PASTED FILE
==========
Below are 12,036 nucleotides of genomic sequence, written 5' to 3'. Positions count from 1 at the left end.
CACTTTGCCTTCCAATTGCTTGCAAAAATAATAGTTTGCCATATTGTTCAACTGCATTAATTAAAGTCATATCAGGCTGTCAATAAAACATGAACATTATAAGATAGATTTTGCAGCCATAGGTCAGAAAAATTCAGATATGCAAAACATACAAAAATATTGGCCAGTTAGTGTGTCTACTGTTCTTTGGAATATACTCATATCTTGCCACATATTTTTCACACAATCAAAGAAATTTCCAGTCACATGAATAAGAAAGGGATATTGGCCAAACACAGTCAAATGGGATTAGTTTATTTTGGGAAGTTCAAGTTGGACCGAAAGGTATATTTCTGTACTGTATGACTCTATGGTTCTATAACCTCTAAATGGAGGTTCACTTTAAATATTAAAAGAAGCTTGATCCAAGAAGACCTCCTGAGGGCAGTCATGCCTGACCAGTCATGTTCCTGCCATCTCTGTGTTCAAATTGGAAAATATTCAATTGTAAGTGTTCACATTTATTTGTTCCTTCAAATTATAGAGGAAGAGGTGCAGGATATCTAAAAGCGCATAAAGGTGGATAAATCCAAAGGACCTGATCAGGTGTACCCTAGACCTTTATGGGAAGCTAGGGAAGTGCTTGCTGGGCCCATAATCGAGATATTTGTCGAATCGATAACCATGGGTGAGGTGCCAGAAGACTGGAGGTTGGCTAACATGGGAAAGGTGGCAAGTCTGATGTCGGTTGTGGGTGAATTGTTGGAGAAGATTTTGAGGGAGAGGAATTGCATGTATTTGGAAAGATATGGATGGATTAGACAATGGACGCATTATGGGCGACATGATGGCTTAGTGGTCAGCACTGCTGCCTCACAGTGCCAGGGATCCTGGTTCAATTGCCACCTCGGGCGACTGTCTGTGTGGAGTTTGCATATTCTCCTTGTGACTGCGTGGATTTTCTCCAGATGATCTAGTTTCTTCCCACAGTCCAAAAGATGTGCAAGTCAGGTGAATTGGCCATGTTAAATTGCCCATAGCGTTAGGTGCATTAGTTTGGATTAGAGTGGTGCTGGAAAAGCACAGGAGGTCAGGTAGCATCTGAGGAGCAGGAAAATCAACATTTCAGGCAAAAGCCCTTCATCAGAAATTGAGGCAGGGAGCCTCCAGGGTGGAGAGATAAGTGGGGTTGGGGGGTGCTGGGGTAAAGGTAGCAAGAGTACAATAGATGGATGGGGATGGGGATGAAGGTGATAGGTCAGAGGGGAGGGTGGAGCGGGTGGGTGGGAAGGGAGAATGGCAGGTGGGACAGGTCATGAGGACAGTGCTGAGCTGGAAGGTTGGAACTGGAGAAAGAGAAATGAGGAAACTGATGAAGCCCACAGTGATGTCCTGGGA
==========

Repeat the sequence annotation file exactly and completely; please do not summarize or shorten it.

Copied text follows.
Below are 12,036 nucleotides of genomic sequence, written 5' to 3'. Positions count from 1 at the left end.
CACTTTGCCTTCCAATTGCTTGCAAAAATAATAGTTTGCCATATTGTTCAACTGCATTAATTAAAGTCATATCAGGCTGTCAATAAAACATGAACATTATAAGATAGATTTTGCAGCCATAGGTCAGAAAAATTCAGATATGCAAAACATACAAAAATATTGGCCAGTTAGTGTGTCTACTGTTCTTTGGAATATACTCATATCTTGCCACATATTTTTCACACAATCAAAGAAATTTCCAGTCACATGAATAAGAAAGGGATATTGGCCAAACACAGTCAAATGGGATTAGTTTATTTTGGGAAGTTCAAGTTGGACCGAAAGGTATATTTCTGTACTGTATGACTCTATGGTTCTATAACCTCTAAATGGAGGTTCACTTTAAATATTAAAAGAAGCTTGATCCAAGAAGACCTCCTGAGGGCAGTCATGCCTGACCAGTCATGTTCCTGCCATCTCTGTGTTCAAATTGGAAAATATTCAATTGTAAGTGTTCACATTTATTTGTTCCTTCAAATTATAGAGGAAGAGGTGCAGGATATCTAAAAGCGCATAAAGGTGGATAAATCCAAAGGACCTGATCAGGTGTACCCTAGACCTTTATGGGAAGCTAGGGAAGTGCTTGCTGGGCCCATAATCGAGATATTTGTCGAATCGATAACCATGGGTGAGGTGCCAGAAGACTGGAGGTTGGCTAACATGGGAAAGGTGGCAAGTCTGATGTCGGTTGTGGGTGAATTGTTGGAGAAGATTTTGAGGGAGAGGAATTGCATGTATTTGGAAAGATATGGATGGATTAGACAATGGACGCATTATGGGCGACATGATGGCTTAGTGGTCAGCACTGCTGCCTCACAGTGCCAGGGATCCTGGTTCAATTGCCACCTCGGGCGACTGTCTGTGTGGAGTTTGCATATTCTCCTTGTGACTGCGTGGATTTTCTCCAGATGATCTAGTTTCTTCCCACAGTCCAAAAGATGTGCAAGTCAGGTGAATTGGCCATGTTAAATTGCCCATAGCGTTAGGTGCATTAGTTTGGATTAGAGTGGTGCTGGAAAAGCACAGGAGGTCAGGTAGCATCTGAGGAGCAGGAAAATCAACATTTCAGGCAAAAGCCCTTCATCAGAAATTGAGGCAGGGAGCCTCCAGGGTGGAGAGATAAGTGGGGTTGGGGGGTGCTGGGGTAAAGGTAGCAAGAGTACAATAGATGGATGGGGATGGGGATGAAGGTGATAGGTCAGAGGGGAGGGTGGAGCGGGTGGGTGGGAAGGGAGAATGGCAGGTGGGACAGGTCATGAGGACAGTGCTGAGCTGGAAGGTTGGAACTGGAGAAAGAGAAATGAGGAAACTGATGAAGCCCACAGTGATGTCCTGGGA